Then came a June 26 bombshell. Atiku named Dr Okowa as vice presidential candidate, leaving Wike vowing to excise a pound of flesh from the PDP unless it ceded its top positions, including the chairmanship, to the South.
Wike relies on a gentleman’s agreement reportedly entered into by the leadership of the PDP prior to the primaries: That the national chairman would resign his position if the North produced the presidential candidate of the party.
As Atiku, a northerner from Adamawa State in the North-East, has secured the PDP ticket, why won’t Ayu, a fellow northerner from Benue State in North Central (Middle Belt), resign or be induced to quit for a southerner?
This is Wike’s urging, but PDP’s dilemma: How to “force” Ayu out of office barely 10 months into a four-year tenure beginning on October 31, 2021, and as the countdown starts for the crucial 2023 polls about five months away.
The question: Who’ll win the ego-filled battle of supremacy between Atiku, backed by the PDP leadership, and Wike, supported mostly by the governors from the South-South, South-East, South-West and North Central?
Wike hasn’t shown any inclination to back down, or shift ground, even as the chair of the PDP BoT has been taken up by a southerner, which should fit into Wike’s demands.
Were Ayu to resign from the national chair, would Wike be satisfied, and not shift the goalpost, to squeeze the PDP for more, even if unmerited political concessions?
Added to PDP’s worries is Wike’s romance – in Nigeria and overseas – with the presidential candidates and proxies of the All Progressives Congress and the Labour Party.
Wike glories in such high-profile meetings, especially when he extends invitations to opposing politicians to flag-off or commission projects executed by his administration.
The PDP is in a peculiar dire strait, as most of its leaders, and the rank and file think, erroneously, that Wike alone has the “magic wand” to winning the 2023 elections.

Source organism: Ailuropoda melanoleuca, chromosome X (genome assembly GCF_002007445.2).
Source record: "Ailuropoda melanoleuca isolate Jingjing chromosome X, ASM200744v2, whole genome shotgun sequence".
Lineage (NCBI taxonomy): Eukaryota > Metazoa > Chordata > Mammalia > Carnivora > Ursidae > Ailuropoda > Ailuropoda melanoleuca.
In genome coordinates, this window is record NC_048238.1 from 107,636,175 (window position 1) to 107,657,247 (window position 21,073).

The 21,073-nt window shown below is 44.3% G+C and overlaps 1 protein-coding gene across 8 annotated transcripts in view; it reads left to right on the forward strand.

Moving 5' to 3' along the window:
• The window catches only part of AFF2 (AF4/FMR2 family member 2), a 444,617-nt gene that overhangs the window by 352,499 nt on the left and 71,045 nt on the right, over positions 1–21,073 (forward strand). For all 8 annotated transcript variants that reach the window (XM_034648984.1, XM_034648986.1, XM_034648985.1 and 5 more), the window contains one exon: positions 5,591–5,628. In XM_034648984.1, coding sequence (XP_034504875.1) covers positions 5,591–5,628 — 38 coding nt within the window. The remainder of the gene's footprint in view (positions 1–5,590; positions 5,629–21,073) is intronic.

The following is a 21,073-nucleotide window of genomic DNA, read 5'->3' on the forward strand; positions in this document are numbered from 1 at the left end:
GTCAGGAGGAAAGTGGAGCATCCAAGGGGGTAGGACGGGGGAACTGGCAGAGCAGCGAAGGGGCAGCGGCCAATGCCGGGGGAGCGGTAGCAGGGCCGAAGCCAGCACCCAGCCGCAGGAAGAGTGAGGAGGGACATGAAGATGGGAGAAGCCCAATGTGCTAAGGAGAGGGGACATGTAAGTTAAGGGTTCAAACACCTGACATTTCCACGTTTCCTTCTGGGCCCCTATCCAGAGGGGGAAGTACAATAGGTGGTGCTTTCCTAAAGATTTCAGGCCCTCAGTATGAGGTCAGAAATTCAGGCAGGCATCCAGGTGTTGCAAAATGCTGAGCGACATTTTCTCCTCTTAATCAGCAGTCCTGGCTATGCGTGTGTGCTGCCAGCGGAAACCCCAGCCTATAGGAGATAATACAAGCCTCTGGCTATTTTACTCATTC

And Wike continues his daily commentaries: That without his asking the people of Rivers to cast their ballots for them, Atiku and the PDP will lose the elections.
It’s a novel psychological warfare by a “PDP man to the core,” such that even diehard members are less optimistic about victories in the February and March 2023 polls.
Last Line: A suit is reportedly instituted at a Federal High Court in Abuja, seeking to dissolve the Ayu-led NWC of the PDP, for alleged improper constitution via a National Convention of October 30 and 31, 2021, where Ayu and 20 Members were elected into the NWC.
Specifically, the lawsuit seeks to declare “the outcome and all matters, resolutions, decisions and steps, including the election/adoption of the 2nd to 20th Defendants as National Chairman and Members of the National Working Committee (NWC) of the 1st Defendant (PDP) as null and void and of no effect whatsoever by reason of it being improperly constituted.”
The dreaded writ, linked to former PDP Chairman Uche Secondus, can unwittingly settle the current rift in the PDP if judgment is given for a fresh National Convention, and yet upend the party’s calculations for the 2023 elections.
* Mr Ezomon, Journalist and Media Consultant, writes from Lagos, Nigeria.